Here's an idea. Instead of wasting their time and our money on silly legislation that obviously violates the Constitution, the 247 members of Congress who voted Thursday to put the Pledge of Allegiance above the Constitution ought to be required to recite this pledge every morning before they do whatever it is they do up there at the Capitol:
- I pledge allegiance, to the Constitution, of the United States of America, and to the principles for which it stands, one government, divided into three co-equal branches, with limited power over each other and us.
The effort stems from the court fight earlier this year when a First Amendment (Establishment Clause) challenge to those words made it all the way to the United States Supreme Court before being rejected on technical grounds. Apparently, the fact that the courts ultimately upheld the Pledge as written isn't good enough for some in Congress, who, having failed to balance the budget or fix the economy or help solve the problems in Iraq or bring more health care to more people, have decided instead that the real enemies in the country now are "runaway federal judges" (Rep. Tom Delay, R-Texas), a/k/a/ "rogue judges" (Rep. Steve Chabot, R-Ohio).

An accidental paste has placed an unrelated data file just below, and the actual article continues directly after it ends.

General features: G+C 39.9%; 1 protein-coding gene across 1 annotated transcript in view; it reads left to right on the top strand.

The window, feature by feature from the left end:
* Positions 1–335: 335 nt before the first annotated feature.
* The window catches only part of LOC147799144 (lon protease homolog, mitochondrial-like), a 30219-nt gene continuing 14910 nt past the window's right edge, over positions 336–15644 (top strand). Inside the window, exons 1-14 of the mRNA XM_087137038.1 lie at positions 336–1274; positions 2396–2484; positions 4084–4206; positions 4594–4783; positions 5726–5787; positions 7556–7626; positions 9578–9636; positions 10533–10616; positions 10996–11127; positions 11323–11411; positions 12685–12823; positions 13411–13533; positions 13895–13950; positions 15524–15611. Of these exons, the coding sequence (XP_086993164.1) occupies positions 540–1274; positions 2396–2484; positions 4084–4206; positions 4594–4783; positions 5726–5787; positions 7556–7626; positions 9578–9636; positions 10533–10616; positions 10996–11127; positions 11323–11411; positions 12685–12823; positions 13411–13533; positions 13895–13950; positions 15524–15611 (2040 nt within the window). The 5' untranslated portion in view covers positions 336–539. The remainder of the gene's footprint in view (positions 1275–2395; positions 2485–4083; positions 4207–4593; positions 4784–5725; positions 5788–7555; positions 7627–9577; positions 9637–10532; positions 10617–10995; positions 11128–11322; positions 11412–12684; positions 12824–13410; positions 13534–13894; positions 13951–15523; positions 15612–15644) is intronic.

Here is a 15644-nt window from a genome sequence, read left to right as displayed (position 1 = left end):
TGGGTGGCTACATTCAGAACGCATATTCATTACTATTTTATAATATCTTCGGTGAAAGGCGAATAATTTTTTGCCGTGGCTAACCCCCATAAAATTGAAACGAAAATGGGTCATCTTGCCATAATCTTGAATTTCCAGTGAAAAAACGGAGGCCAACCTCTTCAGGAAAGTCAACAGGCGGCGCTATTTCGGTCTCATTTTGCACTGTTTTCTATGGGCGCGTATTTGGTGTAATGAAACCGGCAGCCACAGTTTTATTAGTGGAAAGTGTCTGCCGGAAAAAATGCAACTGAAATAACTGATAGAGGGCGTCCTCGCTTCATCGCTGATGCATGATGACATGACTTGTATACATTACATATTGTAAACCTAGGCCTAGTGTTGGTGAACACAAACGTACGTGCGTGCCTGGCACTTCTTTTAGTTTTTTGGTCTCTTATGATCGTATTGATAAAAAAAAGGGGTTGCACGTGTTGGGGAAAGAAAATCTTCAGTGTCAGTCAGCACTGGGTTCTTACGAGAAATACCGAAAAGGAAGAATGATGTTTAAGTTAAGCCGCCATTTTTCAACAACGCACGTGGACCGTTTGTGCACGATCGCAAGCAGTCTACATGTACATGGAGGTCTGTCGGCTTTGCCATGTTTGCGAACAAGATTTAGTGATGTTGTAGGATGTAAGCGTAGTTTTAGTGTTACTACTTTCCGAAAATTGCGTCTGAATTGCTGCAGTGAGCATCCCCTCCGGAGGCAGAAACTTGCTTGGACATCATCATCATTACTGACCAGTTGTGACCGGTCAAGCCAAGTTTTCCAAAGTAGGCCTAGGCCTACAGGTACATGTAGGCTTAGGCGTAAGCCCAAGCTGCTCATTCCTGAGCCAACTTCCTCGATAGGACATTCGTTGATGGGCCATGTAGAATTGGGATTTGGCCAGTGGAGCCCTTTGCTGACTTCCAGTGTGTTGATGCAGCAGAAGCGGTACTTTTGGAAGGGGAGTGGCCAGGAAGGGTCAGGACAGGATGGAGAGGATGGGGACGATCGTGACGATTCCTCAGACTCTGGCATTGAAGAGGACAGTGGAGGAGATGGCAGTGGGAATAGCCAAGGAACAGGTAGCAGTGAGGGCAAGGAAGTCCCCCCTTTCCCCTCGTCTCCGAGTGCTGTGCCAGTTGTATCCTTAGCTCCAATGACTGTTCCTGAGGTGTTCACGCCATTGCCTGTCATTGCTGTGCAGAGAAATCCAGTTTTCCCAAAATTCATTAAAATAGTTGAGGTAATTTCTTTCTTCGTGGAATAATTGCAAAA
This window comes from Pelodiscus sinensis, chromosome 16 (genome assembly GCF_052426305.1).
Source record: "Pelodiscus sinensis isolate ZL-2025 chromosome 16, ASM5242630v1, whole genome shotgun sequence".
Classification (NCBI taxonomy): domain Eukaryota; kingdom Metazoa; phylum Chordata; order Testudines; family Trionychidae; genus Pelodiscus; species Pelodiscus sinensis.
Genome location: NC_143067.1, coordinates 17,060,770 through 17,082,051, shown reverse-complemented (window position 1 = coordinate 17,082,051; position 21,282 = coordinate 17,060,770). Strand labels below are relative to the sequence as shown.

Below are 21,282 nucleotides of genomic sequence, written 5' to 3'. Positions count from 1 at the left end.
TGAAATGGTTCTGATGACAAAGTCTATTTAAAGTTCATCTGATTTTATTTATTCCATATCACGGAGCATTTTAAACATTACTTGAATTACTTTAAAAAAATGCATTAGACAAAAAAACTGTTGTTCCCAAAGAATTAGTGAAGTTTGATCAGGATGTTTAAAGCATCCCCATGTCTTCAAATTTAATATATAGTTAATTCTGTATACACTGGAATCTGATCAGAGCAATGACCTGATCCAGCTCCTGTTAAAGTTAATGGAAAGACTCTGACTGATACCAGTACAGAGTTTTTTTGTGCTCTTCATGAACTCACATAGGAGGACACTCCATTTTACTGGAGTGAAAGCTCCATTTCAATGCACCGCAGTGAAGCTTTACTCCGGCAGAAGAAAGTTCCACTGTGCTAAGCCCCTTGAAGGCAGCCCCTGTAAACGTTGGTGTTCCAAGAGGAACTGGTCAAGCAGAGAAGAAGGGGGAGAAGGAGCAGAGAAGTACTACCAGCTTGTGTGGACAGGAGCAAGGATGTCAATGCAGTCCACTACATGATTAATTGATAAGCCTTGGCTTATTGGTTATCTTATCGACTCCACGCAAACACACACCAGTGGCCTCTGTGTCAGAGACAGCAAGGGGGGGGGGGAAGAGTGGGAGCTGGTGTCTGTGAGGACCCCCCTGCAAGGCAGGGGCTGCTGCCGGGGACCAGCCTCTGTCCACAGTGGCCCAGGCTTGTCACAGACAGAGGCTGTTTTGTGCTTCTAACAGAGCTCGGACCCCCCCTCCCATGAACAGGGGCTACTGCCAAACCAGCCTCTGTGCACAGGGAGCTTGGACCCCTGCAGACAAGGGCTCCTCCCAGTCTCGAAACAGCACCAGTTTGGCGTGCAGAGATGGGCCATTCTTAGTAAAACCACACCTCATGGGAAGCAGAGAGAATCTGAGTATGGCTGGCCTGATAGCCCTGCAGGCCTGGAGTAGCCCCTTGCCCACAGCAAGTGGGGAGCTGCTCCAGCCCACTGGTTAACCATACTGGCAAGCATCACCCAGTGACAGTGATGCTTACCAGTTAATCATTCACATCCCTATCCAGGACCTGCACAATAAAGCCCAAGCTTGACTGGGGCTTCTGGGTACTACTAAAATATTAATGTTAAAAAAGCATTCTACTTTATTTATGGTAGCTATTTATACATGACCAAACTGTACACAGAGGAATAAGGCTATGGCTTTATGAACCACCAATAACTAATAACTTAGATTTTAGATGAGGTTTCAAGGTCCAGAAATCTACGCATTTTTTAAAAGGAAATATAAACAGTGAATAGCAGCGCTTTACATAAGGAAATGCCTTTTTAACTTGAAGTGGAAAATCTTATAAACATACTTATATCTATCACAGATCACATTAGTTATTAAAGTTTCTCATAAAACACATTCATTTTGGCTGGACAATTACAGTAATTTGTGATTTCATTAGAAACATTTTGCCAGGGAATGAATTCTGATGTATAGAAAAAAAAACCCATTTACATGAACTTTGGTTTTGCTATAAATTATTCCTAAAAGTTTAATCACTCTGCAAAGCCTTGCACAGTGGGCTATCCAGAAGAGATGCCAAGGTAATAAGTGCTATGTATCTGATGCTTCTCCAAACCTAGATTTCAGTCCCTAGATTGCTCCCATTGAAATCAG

The measure almost certainly will not pass in the Senate, where cooler heads typically prevail when it comes to low-calorie legislation like this. But even if, by some miracle, a majority of Senators drink the same Kool-Aid they now are passing around the House, the third branch of government won't take this blatant power grab lying down. Congress can legally and constitutionally tinker with federal jurisdiction in certain specific ways. And it has before. But it has been crystal clear law for over 200 years now that the legislative branch cannot preclude the judicial branch from ultimately and finally resolving constitutional issues that affect individual rights, liberties and protections.